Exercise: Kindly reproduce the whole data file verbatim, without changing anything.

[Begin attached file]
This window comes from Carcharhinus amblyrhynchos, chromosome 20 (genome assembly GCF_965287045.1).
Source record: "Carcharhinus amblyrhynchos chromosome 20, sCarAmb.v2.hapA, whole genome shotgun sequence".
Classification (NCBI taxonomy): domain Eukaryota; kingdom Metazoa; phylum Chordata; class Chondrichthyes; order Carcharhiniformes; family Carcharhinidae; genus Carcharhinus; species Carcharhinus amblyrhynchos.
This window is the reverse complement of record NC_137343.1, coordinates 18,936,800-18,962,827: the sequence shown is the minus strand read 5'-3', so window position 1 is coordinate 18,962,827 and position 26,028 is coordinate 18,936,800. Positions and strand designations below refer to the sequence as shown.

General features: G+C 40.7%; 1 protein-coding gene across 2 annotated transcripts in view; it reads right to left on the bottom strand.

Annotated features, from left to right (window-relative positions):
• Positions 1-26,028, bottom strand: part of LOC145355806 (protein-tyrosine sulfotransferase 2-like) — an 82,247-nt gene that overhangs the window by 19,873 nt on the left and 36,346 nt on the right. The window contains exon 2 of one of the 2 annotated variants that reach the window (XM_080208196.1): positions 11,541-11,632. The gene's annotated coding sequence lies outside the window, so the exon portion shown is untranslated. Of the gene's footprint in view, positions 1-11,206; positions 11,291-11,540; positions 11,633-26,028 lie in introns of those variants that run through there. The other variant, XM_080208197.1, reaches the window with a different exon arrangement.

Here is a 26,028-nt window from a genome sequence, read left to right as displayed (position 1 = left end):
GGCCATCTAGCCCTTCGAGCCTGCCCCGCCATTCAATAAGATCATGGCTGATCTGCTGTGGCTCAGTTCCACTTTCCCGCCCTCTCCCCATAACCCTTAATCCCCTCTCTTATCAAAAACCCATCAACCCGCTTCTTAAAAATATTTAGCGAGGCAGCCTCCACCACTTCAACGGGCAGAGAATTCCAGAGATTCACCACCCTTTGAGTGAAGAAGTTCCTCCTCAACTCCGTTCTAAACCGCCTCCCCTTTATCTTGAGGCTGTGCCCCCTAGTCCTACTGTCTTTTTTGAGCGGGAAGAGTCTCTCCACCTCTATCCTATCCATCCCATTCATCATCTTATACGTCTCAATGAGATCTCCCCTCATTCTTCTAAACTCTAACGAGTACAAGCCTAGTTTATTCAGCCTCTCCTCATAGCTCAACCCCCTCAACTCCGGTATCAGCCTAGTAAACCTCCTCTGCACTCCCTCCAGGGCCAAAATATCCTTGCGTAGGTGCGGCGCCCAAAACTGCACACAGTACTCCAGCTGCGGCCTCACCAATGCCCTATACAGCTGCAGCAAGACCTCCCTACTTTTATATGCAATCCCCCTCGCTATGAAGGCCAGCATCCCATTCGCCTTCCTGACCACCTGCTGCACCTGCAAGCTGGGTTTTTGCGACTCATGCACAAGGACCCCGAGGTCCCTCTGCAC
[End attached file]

This window comes from Carcharhinus amblyrhynchos, chromosome 20 (genome assembly GCF_965287045.1).
Source record: "Carcharhinus amblyrhynchos chromosome 20, sCarAmb.v2.hapA, whole genome shotgun sequence".
Classification (NCBI taxonomy): domain Eukaryota; kingdom Metazoa; phylum Chordata; class Chondrichthyes; order Carcharhiniformes; family Carcharhinidae; genus Carcharhinus; species Carcharhinus amblyrhynchos.
This window is the reverse complement of record NC_137343.1, coordinates 18,936,800-18,962,827: the sequence shown is the minus strand read 5'-3', so window position 1 is coordinate 18,962,827 and position 26,028 is coordinate 18,936,800. Positions and strand designations below refer to the sequence as shown.

General features: G+C 40.7%; 1 protein-coding gene across 2 annotated transcripts in view; it reads right to left on the bottom strand.

Annotated features, from left to right (window-relative positions):
• Positions 1-26,028, bottom strand: part of LOC145355806 (protein-tyrosine sulfotransferase 2-like) — an 82,247-nt gene that overhangs the window by 19,873 nt on the left and 36,346 nt on the right. The window contains exon 2 of one of the 2 annotated variants that reach the window (XM_080208196.1): positions 11,541-11,632. The gene's annotated coding sequence lies outside the window, so the exon portion shown is untranslated. Of the gene's footprint in view, positions 1-11,206; positions 11,291-11,540; positions 11,633-26,028 lie in introns of those variants that run through there. The other variant, XM_080208197.1, reaches the window with a different exon arrangement.

Here is a 26,028-nt window from a genome sequence, read left to right as displayed (position 1 = left end):
GGCCATCTAGCCCTTCGAGCCTGCCCCGCCATTCAATAAGATCATGGCTGATCTGCTGTGGCTCAGTTCCACTTTCCCGCCCTCTCCCCATAACCCTTAATCCCCTCTCTTATCAAAAACCCATCAACCCGCTTCTTAAAAATATTTAGCGAGGCAGCCTCCACCACTTCAACGGGCAGAGAATTCCAGAGATTCACCACCCTTTGAGTGAAGAAGTTCCTCCTCAACTCCGTTCTAAACCGCCTCCCCTTTATCTTGAGGCTGTGCCCCCTAGTCCTACTGTCTTTTTTGAGCGGGAAGAGTCTCTCCACCTCTATCCTATCCATCCCATTCATCATCTTATACGTCTCAATGAGATCTCCCCTCATTCTTCTAAACTCTAACGAGTACAAGCCTAGTTTATTCAGCCTCTCCTCATAGCTCAACCCCCTCAACTCCGGTATCAGCCTAGTAAACCTCCTCTGCACTCCCTCCAGGGCCAAAATATCCTTGCGTAGGTGCGGCGCCCAAAACTGCACACAGTACTCCAGCTGCGGCCTCACCAATGCCCTATACAGCTGCAGCAAGACCTCCCTACTTTTATATGCAATCCCCCTCGCTATGAAGGCCAGCATCCCATTCGCCTTCCTGACCACCTGCTGCACCTGCAAGCTGGGTTTTTGCGACTCATGCACAAGGACCCCGAGGTCCCTCTGCAC